LJI immunologist Mitchell Kronenberg, Ph.D., leads efforts to understand how healthy individuals contain infection by bacteria such S. pneumoniae. His team focuses on specialized populations of lymphocytes that make very rapid or innate-like immune responses against the pathogen. They found that when S. pneumoniae invades the lung, immune cells called invariant natural killer T (iNKT) cells mount an immediate and highly choreographed immune response that prevents the infection from progressing. Moreover, since iNKT cells in different patients appear to target S. pneumoniae in the same way (unlike other types of T cells) scientists may someday be able to reliably activate them to fight pneumonia in newly infected patients.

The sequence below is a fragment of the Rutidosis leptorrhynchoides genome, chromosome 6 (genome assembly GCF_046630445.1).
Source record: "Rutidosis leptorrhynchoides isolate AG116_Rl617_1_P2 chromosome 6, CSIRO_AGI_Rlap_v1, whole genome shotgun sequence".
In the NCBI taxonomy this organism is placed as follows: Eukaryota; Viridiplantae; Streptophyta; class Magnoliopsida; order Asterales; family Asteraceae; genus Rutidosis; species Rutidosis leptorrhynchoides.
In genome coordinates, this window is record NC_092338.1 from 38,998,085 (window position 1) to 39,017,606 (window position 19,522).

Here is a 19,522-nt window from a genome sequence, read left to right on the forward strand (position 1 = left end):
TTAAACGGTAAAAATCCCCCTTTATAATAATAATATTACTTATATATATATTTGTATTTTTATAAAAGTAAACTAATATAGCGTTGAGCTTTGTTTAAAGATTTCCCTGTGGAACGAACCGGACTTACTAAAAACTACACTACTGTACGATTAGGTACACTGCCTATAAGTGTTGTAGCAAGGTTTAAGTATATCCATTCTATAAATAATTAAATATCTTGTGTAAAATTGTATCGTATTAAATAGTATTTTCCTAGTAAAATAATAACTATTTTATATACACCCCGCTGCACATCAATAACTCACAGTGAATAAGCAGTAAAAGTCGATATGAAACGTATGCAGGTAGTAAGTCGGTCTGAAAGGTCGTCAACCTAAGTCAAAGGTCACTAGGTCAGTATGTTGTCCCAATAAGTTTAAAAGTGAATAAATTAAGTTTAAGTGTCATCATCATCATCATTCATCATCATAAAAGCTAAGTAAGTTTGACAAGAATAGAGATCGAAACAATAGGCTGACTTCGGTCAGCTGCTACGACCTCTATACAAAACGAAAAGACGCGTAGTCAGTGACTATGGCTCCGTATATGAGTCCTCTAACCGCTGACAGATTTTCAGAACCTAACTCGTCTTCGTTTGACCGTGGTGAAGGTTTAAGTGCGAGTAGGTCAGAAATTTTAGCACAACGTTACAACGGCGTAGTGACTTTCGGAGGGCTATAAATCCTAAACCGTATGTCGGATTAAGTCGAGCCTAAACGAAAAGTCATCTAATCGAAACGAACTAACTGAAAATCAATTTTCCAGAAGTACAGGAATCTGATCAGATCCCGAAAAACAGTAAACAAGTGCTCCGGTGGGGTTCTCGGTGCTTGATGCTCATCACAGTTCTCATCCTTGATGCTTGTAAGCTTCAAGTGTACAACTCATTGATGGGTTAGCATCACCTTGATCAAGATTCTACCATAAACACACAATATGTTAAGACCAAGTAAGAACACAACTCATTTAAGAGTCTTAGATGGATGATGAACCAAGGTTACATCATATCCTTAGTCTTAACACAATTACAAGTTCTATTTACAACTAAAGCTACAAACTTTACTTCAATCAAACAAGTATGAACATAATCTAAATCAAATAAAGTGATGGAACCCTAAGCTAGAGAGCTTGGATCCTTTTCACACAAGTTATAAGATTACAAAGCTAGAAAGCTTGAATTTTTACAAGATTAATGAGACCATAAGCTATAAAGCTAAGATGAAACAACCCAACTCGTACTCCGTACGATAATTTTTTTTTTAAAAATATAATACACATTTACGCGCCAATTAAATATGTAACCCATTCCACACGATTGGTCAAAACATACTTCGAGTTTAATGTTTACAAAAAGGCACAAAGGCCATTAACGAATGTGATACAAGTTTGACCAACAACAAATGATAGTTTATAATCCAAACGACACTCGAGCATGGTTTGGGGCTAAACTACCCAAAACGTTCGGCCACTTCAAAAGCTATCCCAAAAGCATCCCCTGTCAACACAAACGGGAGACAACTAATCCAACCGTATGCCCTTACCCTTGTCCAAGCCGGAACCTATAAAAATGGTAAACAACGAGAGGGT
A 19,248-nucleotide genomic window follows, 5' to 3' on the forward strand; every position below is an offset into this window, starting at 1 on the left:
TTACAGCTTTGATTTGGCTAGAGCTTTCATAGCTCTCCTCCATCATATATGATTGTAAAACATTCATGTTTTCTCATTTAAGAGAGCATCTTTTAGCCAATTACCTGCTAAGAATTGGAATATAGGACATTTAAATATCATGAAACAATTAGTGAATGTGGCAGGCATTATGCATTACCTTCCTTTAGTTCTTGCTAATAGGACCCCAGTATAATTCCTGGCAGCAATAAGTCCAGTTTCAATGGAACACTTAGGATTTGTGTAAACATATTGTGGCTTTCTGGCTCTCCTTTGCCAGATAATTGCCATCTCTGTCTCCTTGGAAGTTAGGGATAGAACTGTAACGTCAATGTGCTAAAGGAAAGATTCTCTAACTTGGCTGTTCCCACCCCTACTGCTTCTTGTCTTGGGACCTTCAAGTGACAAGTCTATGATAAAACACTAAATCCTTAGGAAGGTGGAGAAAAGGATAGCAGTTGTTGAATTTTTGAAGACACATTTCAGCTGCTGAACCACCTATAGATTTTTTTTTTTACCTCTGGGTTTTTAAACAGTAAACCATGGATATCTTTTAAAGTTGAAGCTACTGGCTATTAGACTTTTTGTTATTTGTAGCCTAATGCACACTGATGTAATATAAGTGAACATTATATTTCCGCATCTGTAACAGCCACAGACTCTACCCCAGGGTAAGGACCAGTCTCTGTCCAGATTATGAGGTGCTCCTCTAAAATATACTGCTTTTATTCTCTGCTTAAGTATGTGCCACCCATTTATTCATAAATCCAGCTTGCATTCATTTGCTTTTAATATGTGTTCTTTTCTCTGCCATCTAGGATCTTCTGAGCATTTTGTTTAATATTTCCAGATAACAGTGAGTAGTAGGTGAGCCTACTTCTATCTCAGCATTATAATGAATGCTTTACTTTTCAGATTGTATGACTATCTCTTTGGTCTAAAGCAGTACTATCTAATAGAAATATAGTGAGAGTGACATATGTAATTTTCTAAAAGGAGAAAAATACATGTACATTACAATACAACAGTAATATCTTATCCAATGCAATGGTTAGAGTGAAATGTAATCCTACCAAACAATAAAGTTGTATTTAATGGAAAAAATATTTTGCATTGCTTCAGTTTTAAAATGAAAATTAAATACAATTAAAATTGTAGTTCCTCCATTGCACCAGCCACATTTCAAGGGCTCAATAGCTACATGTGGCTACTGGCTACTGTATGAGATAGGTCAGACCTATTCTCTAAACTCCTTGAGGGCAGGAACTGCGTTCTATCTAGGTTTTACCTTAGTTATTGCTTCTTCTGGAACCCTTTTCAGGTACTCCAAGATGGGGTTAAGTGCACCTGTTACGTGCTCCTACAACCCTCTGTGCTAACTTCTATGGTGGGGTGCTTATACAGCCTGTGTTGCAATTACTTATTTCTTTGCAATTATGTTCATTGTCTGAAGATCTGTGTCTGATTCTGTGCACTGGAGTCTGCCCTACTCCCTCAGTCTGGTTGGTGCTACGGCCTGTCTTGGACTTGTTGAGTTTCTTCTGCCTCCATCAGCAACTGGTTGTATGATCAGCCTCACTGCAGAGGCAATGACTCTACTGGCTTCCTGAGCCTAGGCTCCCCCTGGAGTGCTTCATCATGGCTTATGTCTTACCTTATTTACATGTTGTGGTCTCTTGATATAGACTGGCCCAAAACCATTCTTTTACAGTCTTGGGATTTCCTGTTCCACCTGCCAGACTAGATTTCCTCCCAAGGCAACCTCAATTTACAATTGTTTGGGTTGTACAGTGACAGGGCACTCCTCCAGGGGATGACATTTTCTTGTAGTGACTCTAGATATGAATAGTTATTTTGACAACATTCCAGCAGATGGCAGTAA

Kronenberg’s team is using mouse models and cutting-edge intravital microscopy to follow iNKT cell mobilization in living animals after S. pneumoniae infection. Their research charts how different subsets of iNKT cells emerge following infection, each secreting different chemical messenger (cytokine) signals at the “right” time. We now know that iNKT cell subsets can only neutralize lung infections if they are activated in a certain order in the right part of the airway. Researchers can build upon these findings to design potent pneumonia vaccines.